different.

"We are going to review our relations [with Nicaragua] if Ortega
wins," said everyone from US Trade Secretary Condoleezza Rice, to
Carlos Gutierrez, to Senator Dan Barton, and even to former
Lieutenant Colonel Oliver North, who brought with him some ghosts
from the past, including the Iran-contras scandal.

Everyone was urging people not to vote for Daniel Ortega and even US
senators proposed to cut remittances to Nicaragua and asked the Bush
administration to reinstate the blockade against Nicaragua that was
used by his father, the former Reagan vice president and then
president, George Bush.

The first sign of a possible Sandinista victory was given by the US
embassy itself. Soon after the first results of the elections began
to filter through, they quickly questioned the impartiality and
transparency of the elections on some alleged "anomalies."

It wasn't coincidental that the delegation of US "observers" was led
by the US ambassador in Managua, Paul Trivelli, who was fully
committed over the last months to intervene in the electoral
campaign.

Trivelli and other officials promoting the Bush administration's
intervention prompted the Organization of American States to issue
two statements, in September and October that criticized the US
interference in the elections.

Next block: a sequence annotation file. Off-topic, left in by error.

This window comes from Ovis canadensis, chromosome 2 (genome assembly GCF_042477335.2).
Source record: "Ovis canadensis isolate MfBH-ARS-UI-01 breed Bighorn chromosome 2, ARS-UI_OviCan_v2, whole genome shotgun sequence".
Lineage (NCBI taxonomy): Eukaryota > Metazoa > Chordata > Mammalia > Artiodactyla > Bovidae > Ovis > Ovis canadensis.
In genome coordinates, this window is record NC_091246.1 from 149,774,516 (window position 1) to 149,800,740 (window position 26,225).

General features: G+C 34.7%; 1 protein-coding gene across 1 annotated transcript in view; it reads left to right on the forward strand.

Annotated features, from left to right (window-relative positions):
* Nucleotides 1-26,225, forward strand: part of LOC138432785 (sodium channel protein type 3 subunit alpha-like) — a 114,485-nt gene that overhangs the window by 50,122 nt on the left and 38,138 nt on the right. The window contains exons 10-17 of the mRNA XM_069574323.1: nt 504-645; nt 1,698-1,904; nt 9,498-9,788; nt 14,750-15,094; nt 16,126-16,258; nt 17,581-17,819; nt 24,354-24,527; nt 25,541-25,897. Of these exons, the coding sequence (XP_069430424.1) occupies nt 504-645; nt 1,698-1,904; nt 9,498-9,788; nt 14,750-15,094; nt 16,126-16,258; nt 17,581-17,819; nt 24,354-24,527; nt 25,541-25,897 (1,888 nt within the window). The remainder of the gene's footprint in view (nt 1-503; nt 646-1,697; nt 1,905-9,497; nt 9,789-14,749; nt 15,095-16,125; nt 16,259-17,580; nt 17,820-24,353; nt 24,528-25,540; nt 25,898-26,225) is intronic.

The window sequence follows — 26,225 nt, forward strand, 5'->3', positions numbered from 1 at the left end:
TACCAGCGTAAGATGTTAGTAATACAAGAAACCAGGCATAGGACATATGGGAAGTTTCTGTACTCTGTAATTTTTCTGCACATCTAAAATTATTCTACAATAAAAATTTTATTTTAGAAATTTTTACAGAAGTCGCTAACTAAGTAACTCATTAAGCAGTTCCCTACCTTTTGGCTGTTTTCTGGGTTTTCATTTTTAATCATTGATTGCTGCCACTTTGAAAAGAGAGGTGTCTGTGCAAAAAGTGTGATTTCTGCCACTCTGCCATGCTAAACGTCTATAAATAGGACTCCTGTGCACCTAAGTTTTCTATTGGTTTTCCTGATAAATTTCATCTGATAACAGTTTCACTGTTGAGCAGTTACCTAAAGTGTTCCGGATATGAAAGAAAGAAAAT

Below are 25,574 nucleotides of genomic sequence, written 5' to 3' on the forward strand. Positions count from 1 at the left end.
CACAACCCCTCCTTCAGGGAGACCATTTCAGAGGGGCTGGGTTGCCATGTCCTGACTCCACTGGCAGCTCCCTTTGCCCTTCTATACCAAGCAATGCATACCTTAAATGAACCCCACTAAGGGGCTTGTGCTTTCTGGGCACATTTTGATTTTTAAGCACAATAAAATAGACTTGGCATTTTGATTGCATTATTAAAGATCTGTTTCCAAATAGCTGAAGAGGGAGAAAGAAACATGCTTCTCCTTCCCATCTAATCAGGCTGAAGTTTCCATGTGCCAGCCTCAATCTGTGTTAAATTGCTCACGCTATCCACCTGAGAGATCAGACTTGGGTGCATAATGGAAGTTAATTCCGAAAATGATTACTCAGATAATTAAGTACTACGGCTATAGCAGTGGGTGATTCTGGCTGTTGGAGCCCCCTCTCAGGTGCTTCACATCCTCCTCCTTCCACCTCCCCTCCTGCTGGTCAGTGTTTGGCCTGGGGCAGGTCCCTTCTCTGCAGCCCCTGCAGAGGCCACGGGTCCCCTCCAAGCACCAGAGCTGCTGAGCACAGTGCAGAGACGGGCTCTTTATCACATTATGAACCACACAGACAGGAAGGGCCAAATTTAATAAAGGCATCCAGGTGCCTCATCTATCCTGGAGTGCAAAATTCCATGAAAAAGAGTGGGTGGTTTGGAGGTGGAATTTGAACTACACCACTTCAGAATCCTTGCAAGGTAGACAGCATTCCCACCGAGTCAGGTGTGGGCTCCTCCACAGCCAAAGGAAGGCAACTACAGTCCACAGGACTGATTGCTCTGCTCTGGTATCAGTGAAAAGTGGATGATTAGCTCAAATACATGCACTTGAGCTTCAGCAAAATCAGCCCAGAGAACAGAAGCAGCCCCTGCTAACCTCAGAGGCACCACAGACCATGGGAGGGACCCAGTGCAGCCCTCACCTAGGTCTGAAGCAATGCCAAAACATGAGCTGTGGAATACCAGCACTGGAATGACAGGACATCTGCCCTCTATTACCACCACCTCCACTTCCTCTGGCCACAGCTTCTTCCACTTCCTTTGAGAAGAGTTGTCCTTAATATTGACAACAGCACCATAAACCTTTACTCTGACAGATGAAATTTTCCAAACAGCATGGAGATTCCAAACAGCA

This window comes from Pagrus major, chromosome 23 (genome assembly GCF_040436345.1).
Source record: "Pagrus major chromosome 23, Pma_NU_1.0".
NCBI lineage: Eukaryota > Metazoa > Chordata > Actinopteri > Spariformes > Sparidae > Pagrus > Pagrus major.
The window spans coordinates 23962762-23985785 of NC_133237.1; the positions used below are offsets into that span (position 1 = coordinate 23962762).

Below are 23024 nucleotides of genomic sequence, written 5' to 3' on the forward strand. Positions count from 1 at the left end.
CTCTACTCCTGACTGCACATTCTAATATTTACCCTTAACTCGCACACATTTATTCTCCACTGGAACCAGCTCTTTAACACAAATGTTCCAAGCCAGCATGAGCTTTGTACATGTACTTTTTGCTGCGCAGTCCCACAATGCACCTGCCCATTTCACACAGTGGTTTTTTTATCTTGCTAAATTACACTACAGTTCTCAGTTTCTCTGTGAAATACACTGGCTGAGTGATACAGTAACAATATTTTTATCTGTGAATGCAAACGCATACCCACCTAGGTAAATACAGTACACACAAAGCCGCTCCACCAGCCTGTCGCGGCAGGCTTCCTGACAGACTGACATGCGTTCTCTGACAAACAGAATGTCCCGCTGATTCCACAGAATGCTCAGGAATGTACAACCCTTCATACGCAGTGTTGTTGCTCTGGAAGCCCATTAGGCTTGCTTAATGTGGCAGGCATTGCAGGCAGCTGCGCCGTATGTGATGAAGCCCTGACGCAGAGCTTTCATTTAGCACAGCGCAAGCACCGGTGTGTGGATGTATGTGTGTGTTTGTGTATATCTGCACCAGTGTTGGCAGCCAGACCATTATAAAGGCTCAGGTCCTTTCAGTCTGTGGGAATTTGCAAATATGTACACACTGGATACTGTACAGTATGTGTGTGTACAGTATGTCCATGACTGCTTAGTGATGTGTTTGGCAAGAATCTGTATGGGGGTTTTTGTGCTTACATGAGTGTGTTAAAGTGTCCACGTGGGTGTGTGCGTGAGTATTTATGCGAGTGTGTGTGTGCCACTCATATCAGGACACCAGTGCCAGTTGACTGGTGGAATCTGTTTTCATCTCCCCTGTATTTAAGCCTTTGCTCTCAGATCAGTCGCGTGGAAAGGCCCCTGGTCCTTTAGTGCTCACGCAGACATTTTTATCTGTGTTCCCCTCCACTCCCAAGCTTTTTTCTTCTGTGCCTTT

On election day, the opinions of the US observers contrasted with
those of the international observers, including the European Union,
the OAS and others from Latin America.

It turned out that this was the last shot by the Bush administration
to avoid the vote for change in a Nicaragua that saw a sharp increase
in illiteracy after the Sandinistas had managed to reduce illiteracy
to its lowest levels; in the Nicaragua of thieving presidents, where
poverty had reached 80 percent of the population while the macro
economic reports were applauded by the International Monetary Fund.

The big loser in the land of Sandino was neoliberalism and its
executors, including corruption, inefficiency and the quarrels
derived from the larceny that divided the Constitutional Liberal
Party, the party of former president Arnoldo Aleman, found guilty of
theft.

The victory of the FSLN is another confirmation of the winds of
change blowing through the continent, although they are not always
shown at the ballot box.


Daniel Ortega Officially Proclaimed Nicaragua's President-Elect

Managua, November 7 - Nicaragua's Supreme Electoral Council (CSE)
officially confirmed Daniel Ortega as president-elect of the country
after tallying 91.48 percent of the votes.

With 38.07 percent of the 2,244,215 valid votes, Ortega holds a 9
percent lead over his closest rival, former banker Eduardo
Montealegre from the Nicaraguan Liberal Alliance (ALN), with 29
percent. In third is the candidate from the Constitutional Liberal
Party (PLC), former Vice President Jose Rizo, with 26.21 percent.

After the fifth and final count delivered by the CSE, Montealegre
conceded defeat and congratulated the winning candidate.

CHAVEZ CONGRADULATES ORTEGA

CARACAS, November 7- Venezuelan President Hugo Chavez phoned
Nicaragua's president elect Daniel Ortega Tuesday night to
congratulate him on his victory.

"Congratulations to you, to the Sandinistas and to all Nicaraguans.
We are very proud of you [.], a Bolivarian and Sandinista hug to you
all," said Chavez.

Ortega replied, "We send you an embrace from the Sandinista people to
the Bolivarian people and particularly to the Venezuelan president,
our dear brother Hugo Chavez," reported AFP.